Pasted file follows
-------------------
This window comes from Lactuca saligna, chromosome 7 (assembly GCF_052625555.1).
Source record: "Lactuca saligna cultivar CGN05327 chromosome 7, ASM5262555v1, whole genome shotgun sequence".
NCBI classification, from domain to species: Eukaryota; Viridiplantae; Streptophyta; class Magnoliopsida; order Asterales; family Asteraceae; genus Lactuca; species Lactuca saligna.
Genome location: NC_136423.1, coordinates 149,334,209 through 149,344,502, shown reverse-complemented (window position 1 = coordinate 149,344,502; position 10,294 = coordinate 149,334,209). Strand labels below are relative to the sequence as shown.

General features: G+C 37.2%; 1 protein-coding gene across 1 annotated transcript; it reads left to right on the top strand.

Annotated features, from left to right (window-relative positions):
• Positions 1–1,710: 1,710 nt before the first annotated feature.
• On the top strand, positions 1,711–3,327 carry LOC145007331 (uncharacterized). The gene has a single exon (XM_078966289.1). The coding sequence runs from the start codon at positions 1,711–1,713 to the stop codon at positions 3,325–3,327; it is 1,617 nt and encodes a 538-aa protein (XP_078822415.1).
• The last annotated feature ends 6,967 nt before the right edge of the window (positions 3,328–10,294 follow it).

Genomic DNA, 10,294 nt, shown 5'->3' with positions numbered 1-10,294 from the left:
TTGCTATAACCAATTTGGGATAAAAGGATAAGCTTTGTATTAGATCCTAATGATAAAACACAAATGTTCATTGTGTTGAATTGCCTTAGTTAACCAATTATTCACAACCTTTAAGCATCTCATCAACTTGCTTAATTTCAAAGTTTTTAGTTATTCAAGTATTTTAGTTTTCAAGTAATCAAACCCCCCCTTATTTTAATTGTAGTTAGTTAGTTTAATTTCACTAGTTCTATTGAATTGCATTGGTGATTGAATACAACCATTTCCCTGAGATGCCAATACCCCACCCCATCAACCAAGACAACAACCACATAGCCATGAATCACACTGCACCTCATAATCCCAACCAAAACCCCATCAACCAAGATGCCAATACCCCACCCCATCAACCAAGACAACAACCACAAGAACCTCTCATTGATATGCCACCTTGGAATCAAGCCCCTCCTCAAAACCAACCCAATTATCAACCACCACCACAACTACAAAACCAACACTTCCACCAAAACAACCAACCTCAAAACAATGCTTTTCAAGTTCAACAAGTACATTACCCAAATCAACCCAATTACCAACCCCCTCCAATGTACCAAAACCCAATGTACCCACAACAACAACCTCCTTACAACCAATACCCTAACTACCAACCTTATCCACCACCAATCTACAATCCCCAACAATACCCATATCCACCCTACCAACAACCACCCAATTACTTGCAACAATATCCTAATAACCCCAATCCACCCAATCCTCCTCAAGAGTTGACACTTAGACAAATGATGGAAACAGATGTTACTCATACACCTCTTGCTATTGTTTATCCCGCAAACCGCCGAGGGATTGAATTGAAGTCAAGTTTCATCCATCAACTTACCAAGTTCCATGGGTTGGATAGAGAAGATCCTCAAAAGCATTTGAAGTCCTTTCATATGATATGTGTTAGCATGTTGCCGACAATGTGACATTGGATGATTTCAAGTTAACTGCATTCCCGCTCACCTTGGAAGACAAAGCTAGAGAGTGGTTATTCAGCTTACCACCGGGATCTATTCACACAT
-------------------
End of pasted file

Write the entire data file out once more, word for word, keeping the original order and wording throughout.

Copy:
This window comes from Lactuca saligna, chromosome 7 (assembly GCF_052625555.1).
Source record: "Lactuca saligna cultivar CGN05327 chromosome 7, ASM5262555v1, whole genome shotgun sequence".
NCBI classification, from domain to species: Eukaryota; Viridiplantae; Streptophyta; class Magnoliopsida; order Asterales; family Asteraceae; genus Lactuca; species Lactuca saligna.
Genome location: NC_136423.1, coordinates 149,334,209 through 149,344,502, shown reverse-complemented (window position 1 = coordinate 149,344,502; position 10,294 = coordinate 149,334,209). Strand labels below are relative to the sequence as shown.

General features: G+C 37.2%; 1 protein-coding gene across 1 annotated transcript; it reads left to right on the top strand.

Annotated features, from left to right (window-relative positions):
• Positions 1–1,710: 1,710 nt before the first annotated feature.
• On the top strand, positions 1,711–3,327 carry LOC145007331 (uncharacterized). The gene has a single exon (XM_078966289.1). The coding sequence runs from the start codon at positions 1,711–1,713 to the stop codon at positions 3,325–3,327; it is 1,617 nt and encodes a 538-aa protein (XP_078822415.1).
• The last annotated feature ends 6,967 nt before the right edge of the window (positions 3,328–10,294 follow it).

Genomic DNA, 10,294 nt, shown 5'->3' with positions numbered 1-10,294 from the left:
TTGCTATAACCAATTTGGGATAAAAGGATAAGCTTTGTATTAGATCCTAATGATAAAACACAAATGTTCATTGTGTTGAATTGCCTTAGTTAACCAATTATTCACAACCTTTAAGCATCTCATCAACTTGCTTAATTTCAAAGTTTTTAGTTATTCAAGTATTTTAGTTTTCAAGTAATCAAACCCCCCCTTATTTTAATTGTAGTTAGTTAGTTTAATTTCACTAGTTCTATTGAATTGCATTGGTGATTGAATACAACCATTTCCCTGAGATGCCAATACCCCACCCCATCAACCAAGACAACAACCACATAGCCATGAATCACACTGCACCTCATAATCCCAACCAAAACCCCATCAACCAAGATGCCAATACCCCACCCCATCAACCAAGACAACAACCACAAGAACCTCTCATTGATATGCCACCTTGGAATCAAGCCCCTCCTCAAAACCAACCCAATTATCAACCACCACCACAACTACAAAACCAACACTTCCACCAAAACAACCAACCTCAAAACAATGCTTTTCAAGTTCAACAAGTACATTACCCAAATCAACCCAATTACCAACCCCCTCCAATGTACCAAAACCCAATGTACCCACAACAACAACCTCCTTACAACCAATACCCTAACTACCAACCTTATCCACCACCAATCTACAATCCCCAACAATACCCATATCCACCCTACCAACAACCACCCAATTACTTGCAACAATATCCTAATAACCCCAATCCACCCAATCCTCCTCAAGAGTTGACACTTAGACAAATGATGGAAACAGATGTTACTCATACACCTCTTGCTATTGTTTATCCCGCAAACCGCCGAGGGATTGAATTGAAGTCAAGTTTCATCCATCAACTTACCAAGTTCCATGGGTTGGATAGAGAAGATCCTCAAAAGCATTTGAAGTCCTTTCATATGATATGTGTTAGCATGTTGCCGACAATGTGACATTGGATGATTTCAAGTTAACTGCATTCCCGCTCACCTTGGAAGACAAAGCTAGAGAGTGGTTATTCAGCTTACCACCGGGATCTATTCACACAT